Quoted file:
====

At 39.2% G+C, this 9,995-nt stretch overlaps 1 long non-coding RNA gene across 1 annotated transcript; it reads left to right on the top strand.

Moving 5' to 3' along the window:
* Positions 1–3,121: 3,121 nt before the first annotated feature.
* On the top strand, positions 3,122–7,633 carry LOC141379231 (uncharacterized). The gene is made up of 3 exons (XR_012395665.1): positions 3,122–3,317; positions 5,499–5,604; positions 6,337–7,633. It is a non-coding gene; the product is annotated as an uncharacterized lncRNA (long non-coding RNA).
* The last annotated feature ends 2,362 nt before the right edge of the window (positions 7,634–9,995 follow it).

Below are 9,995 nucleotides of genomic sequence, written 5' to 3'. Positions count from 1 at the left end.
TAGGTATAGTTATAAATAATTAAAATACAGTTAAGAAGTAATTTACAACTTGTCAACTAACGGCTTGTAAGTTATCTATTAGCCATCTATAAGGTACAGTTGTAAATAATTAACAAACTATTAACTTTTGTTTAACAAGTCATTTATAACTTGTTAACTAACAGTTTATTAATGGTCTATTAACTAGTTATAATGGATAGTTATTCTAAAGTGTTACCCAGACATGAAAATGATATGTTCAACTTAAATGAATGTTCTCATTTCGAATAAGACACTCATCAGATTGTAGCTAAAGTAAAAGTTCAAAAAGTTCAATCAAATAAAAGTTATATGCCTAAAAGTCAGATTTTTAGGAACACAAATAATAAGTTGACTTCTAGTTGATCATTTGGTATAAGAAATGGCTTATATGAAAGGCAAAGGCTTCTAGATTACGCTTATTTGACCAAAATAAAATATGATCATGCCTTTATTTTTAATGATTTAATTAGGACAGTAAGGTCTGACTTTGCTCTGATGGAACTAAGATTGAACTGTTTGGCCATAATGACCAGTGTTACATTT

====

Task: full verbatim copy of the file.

At 39.2% G+C, this 9,995-nt stretch overlaps 1 long non-coding RNA gene across 1 annotated transcript; it reads left to right on the top strand.

Moving 5' to 3' along the window:
* Positions 1–3,121: 3,121 nt before the first annotated feature.
* On the top strand, positions 3,122–7,633 carry LOC141379231 (uncharacterized). The gene is made up of 3 exons (XR_012395665.1): positions 3,122–3,317; positions 5,499–5,604; positions 6,337–7,633. It is a non-coding gene; the product is annotated as an uncharacterized lncRNA (long non-coding RNA).
* The last annotated feature ends 2,362 nt before the right edge of the window (positions 7,634–9,995 follow it).

Below are 9,995 nucleotides of genomic sequence, written 5' to 3'. Positions count from 1 at the left end.
TAGGTATAGTTATAAATAATTAAAATACAGTTAAGAAGTAATTTACAACTTGTCAACTAACGGCTTGTAAGTTATCTATTAGCCATCTATAAGGTACAGTTGTAAATAATTAACAAACTATTAACTTTTGTTTAACAAGTCATTTATAACTTGTTAACTAACAGTTTATTAATGGTCTATTAACTAGTTATAATGGATAGTTATTCTAAAGTGTTACCCAGACATGAAAATGATATGTTCAACTTAAATGAATGTTCTCATTTCGAATAAGACACTCATCAGATTGTAGCTAAAGTAAAAGTTCAAAAAGTTCAATCAAATAAAAGTTATATGCCTAAAAGTCAGATTTTTAGGAACACAAATAATAAGTTGACTTCTAGTTGATCATTTGGTATAAGAAATGGCTTATATGAAAGGCAAAGGCTTCTAGATTACGCTTATTTGACCAAAATAAAATATGATCATGCCTTTATTTTTAATGATTTAATTAGGACAGTAAGGTCTGACTTTGCTCTGATGGAACTAAGATTGAACTGTTTGGCCATAATGACCAGTGTTACATTT